(Professor Trout’s article, “The Disengaged Student and the Decline of Academic Standards,” published in the journal Academic Questions is available here.) Disengaged students can come from any background. Some come from wealthy families and some from poor ones. What they have in common is K-12 education that failed to ignite the kindling of intellectual fire. Education isn’t something they want, but merely something they have to put up with. They’re used to schooling that is not demanding, readily excuses failure, and is mainly concerned with building self-esteem. As a result of their soft and easy K-12 years, they have expectations that college will be more of the same.
To a great extent, it is. Most professors know how to play the game. They understand that giving students low grades, even if entirely deserved, is an invitation to trouble. Therefore, they water down their courses (not too much reading that students don’t like doing and certainly nothing difficult) and adjust their grading scales to ensure that there aren’t any of those complaint provoking Ds and Fs.
Ah, but what happens when the students run into someone like Steven Aird?
Will they realize that his course is different and calls for much greater effort than they’re used to? Will they adjust accordingly? A few students might, but most will simply complain. That’s one thing our political system teaches people young and old – when things aren’t to your liking, you should demand that the world adjust to you! When you don’t get your way, insist that others change their ways. (Often that works, but when it doesn’t, the results can be very ugly.)
In higher education, there are various ways of registering your complaints, but the most famous is the end-of-course faculty evaluation. On those evaluations, students get to vent their anger and frustration at professors so insensitive as to give difficult, time-consuming assignments and who lower their self-esteem with bad grades. That’s usually how professors who haven’t embraced the mission – that is, graduating as many students as possible – are identified. Students whine about them on evaluations.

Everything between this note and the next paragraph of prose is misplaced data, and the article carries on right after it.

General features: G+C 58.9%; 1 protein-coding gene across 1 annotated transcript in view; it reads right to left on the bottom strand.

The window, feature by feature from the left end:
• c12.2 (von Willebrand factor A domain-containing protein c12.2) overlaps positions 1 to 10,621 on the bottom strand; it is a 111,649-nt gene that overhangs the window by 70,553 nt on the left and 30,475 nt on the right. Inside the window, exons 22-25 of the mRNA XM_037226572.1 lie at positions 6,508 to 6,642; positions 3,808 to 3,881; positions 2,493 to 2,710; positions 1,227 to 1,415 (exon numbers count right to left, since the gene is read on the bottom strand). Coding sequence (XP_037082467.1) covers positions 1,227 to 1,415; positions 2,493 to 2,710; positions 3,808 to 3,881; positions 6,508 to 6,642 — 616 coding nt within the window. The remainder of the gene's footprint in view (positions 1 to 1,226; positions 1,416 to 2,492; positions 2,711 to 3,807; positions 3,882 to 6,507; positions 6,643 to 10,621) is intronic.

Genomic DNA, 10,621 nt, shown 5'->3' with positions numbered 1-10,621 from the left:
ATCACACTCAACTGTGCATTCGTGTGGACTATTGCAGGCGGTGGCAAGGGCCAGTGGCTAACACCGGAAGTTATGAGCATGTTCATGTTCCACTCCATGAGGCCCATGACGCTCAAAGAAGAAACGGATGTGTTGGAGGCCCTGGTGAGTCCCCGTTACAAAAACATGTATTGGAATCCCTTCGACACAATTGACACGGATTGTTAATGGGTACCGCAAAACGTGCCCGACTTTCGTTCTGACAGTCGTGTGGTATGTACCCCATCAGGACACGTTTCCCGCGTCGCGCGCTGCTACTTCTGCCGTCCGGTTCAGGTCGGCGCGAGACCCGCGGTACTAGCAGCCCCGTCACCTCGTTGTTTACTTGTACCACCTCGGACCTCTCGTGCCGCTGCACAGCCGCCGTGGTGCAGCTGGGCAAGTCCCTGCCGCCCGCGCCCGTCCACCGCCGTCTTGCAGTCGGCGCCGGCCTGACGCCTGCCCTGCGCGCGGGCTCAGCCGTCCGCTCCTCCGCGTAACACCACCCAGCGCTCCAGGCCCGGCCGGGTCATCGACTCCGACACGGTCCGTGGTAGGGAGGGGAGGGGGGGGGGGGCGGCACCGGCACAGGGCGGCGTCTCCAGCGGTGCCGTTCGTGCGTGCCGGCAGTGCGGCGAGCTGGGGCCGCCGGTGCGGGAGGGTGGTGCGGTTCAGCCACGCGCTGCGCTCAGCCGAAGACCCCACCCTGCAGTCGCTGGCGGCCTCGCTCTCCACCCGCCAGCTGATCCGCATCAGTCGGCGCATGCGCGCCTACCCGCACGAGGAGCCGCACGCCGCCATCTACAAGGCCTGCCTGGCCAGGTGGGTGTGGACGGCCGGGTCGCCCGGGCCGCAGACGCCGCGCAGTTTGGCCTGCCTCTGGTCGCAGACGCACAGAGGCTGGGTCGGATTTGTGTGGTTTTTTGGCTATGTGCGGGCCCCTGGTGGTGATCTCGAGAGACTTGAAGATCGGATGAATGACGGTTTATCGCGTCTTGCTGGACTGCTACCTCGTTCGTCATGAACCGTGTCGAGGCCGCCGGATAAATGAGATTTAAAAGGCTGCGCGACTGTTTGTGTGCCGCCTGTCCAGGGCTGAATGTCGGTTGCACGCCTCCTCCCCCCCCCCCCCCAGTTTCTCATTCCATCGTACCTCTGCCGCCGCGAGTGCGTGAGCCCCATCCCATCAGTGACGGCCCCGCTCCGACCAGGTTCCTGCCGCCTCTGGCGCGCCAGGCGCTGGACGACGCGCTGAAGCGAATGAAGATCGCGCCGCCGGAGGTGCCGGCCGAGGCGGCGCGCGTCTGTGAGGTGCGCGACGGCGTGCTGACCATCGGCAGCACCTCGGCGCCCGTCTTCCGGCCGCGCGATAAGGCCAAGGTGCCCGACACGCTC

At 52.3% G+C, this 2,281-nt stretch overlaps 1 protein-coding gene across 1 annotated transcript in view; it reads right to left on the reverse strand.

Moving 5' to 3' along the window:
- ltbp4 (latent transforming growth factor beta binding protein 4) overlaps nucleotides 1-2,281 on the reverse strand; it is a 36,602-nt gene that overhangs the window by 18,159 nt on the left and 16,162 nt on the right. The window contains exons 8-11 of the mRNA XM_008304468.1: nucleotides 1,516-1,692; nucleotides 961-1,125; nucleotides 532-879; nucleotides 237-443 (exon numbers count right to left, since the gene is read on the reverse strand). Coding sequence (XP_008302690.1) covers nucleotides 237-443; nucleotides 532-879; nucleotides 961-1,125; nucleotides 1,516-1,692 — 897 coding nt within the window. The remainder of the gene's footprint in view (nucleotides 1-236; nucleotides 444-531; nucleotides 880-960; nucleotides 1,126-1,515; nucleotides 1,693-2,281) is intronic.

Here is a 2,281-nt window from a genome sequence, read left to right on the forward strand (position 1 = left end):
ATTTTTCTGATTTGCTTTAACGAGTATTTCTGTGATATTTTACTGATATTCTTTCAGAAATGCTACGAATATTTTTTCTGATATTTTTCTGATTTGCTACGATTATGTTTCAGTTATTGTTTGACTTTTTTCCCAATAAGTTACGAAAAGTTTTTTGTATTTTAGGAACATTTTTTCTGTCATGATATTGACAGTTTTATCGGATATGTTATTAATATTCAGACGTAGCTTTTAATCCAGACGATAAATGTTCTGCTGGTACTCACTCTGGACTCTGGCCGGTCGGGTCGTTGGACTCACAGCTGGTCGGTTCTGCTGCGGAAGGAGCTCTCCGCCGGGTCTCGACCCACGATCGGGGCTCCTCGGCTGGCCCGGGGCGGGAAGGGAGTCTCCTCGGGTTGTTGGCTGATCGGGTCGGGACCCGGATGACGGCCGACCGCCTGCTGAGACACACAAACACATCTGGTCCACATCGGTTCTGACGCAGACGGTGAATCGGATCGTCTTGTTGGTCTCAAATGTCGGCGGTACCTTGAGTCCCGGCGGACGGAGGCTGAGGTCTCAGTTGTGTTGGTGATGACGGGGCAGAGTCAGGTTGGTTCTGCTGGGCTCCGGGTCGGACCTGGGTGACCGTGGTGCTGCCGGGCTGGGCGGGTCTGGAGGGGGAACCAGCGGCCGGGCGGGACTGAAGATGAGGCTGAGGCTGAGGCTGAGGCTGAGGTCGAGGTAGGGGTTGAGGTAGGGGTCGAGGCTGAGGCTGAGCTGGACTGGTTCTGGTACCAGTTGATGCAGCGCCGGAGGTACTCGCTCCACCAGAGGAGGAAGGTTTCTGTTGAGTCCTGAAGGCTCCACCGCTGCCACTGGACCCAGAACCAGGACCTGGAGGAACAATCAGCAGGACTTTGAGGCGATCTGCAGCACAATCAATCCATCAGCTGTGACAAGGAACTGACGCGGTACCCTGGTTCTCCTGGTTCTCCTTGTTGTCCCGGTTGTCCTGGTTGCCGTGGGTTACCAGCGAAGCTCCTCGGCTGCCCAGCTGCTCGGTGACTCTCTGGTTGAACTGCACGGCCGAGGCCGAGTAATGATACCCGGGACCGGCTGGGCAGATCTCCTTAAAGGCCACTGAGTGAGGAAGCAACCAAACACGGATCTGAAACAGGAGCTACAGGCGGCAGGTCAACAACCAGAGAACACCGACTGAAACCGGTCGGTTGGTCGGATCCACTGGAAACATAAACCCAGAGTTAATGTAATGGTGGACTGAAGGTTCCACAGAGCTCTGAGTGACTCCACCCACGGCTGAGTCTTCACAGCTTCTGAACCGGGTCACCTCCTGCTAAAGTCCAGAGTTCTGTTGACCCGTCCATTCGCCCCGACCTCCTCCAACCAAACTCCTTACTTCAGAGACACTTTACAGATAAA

Often, such professors amend their ways before disaster strikes. In his book Generation X Goes to College, Peter Sacks (a pseudonym) relates his experiences as a new journalism instructor at an unnamed college. After Sacks taught the course as he thought it should be taught for a semester, his students blasted him on their course evaluations. Among other things, they didn’t like the fact that he had the nerve to criticize their writing. Throughout their K-12 years, they’d been told that they were good writers – who was he to say otherwise?!
School administrators called Sacks in to discuss his terrible evaluations and told him that unless they improved, the next semester would be his last. To save his job, he embarked on his “sandbox experiment.” He taught less material, included much more “fun” stuff, and lowered his grading standards. It worked. His second semester students gave his course glowing evaluations. He saved his job by coddling the students and adjusting to their desires.
Sacks sums up this way: “(B)y and large, students view themselves primarily as consumers who intend to study just a handful of hours a week for all their classes, and who expect, at a minimum, solid Bs for their efforts….In short, they view themselves as consumers who pay their teachers to provide ‘knowledge,’ regardless of how superficial that knowledge might be. After all, how hard should a consumer have to work to buy something?”
It’s hard to say what is more distressing about stories such as these – that so many “students” would rather complain than put forth the extra effort needed to succeed in an academically rigorous course, or that college administrators would rather jettison a demanding professor than risk having some disaffected students leave.